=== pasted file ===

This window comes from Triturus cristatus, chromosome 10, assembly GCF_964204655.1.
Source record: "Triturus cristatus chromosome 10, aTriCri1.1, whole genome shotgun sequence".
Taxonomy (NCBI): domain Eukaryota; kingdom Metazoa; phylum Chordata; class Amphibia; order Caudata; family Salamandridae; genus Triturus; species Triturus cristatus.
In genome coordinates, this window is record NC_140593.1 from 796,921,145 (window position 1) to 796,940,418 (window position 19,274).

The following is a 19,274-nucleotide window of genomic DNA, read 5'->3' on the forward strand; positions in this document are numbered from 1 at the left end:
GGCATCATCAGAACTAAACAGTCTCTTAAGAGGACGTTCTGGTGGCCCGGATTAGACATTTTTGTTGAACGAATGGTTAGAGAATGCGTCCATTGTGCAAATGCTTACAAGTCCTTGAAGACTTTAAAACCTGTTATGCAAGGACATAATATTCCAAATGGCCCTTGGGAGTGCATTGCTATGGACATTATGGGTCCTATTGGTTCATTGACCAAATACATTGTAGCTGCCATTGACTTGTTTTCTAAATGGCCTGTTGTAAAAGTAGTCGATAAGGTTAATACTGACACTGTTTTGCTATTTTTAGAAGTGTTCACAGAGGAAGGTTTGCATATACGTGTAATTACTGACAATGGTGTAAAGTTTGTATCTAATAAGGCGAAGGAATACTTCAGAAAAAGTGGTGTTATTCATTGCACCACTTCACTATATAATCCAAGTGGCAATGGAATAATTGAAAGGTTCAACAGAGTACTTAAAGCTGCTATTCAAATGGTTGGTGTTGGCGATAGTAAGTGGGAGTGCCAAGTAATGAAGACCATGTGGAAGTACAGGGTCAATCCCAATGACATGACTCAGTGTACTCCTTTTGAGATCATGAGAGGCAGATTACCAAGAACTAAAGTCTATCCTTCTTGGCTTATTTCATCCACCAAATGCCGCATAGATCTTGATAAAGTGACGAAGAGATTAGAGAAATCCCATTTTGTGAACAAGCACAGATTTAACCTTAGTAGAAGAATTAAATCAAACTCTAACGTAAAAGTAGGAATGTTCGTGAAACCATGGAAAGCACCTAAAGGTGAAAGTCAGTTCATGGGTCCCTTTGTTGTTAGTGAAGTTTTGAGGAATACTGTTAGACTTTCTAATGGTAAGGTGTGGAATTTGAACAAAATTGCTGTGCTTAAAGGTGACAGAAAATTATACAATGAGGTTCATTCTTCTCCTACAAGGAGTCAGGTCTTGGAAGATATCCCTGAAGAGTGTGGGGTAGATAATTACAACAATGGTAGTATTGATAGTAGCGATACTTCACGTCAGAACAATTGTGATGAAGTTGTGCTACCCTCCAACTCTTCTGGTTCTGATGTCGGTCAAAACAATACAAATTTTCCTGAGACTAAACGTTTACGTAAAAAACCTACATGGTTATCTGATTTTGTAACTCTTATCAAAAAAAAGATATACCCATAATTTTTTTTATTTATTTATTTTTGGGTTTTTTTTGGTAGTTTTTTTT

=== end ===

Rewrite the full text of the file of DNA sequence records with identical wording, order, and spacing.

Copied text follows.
This window comes from Triturus cristatus, chromosome 10, assembly GCF_964204655.1.
Source record: "Triturus cristatus chromosome 10, aTriCri1.1, whole genome shotgun sequence".
Taxonomy (NCBI): domain Eukaryota; kingdom Metazoa; phylum Chordata; class Amphibia; order Caudata; family Salamandridae; genus Triturus; species Triturus cristatus.
In genome coordinates, this window is record NC_140593.1 from 796,921,145 (window position 1) to 796,940,418 (window position 19,274).

The following is a 19,274-nucleotide window of genomic DNA, read 5'->3' on the forward strand; positions in this document are numbered from 1 at the left end:
GGCATCATCAGAACTAAACAGTCTCTTAAGAGGACGTTCTGGTGGCCCGGATTAGACATTTTTGTTGAACGAATGGTTAGAGAATGCGTCCATTGTGCAAATGCTTACAAGTCCTTGAAGACTTTAAAACCTGTTATGCAAGGACATAATATTCCAAATGGCCCTTGGGAGTGCATTGCTATGGACATTATGGGTCCTATTGGTTCATTGACCAAATACATTGTAGCTGCCATTGACTTGTTTTCTAAATGGCCTGTTGTAAAAGTAGTCGATAAGGTTAATACTGACACTGTTTTGCTATTTTTAGAAGTGTTCACAGAGGAAGGTTTGCATATACGTGTAATTACTGACAATGGTGTAAAGTTTGTATCTAATAAGGCGAAGGAATACTTCAGAAAAAGTGGTGTTATTCATTGCACCACTTCACTATATAATCCAAGTGGCAATGGAATAATTGAAAGGTTCAACAGAGTACTTAAAGCTGCTATTCAAATGGTTGGTGTTGGCGATAGTAAGTGGGAGTGCCAAGTAATGAAGACCATGTGGAAGTACAGGGTCAATCCCAATGACATGACTCAGTGTACTCCTTTTGAGATCATGAGAGGCAGATTACCAAGAACTAAAGTCTATCCTTCTTGGCTTATTTCATCCACCAAATGCCGCATAGATCTTGATAAAGTGACGAAGAGATTAGAGAAATCCCATTTTGTGAACAAGCACAGATTTAACCTTAGTAGAAGAATTAAATCAAACTCTAACGTAAAAGTAGGAATGTTCGTGAAACCATGGAAAGCACCTAAAGGTGAAAGTCAGTTCATGGGTCCCTTTGTTGTTAGTGAAGTTTTGAGGAATACTGTTAGACTTTCTAATGGTAAGGTGTGGAATTTGAACAAAATTGCTGTGCTTAAAGGTGACAGAAAATTATACAATGAGGTTCATTCTTCTCCTACAAGGAGTCAGGTCTTGGAAGATATCCCTGAAGAGTGTGGGGTAGATAATTACAACAATGGTAGTATTGATAGTAGCGATACTTCACGTCAGAACAATTGTGATGAAGTTGTGCTACCCTCCAACTCTTCTGGTTCTGATGTCGGTCAAAACAATACAAATTTTCCTGAGACTAAACGTTTACGTAAAAAACCTACATGGTTATCTGATTTTGTAACTCTTATCAAAAAAAAGATATACCCATAATTTTTTTTATTTATTTATTTTTGGGTTTTTTTTGGTAGTTTTTTTT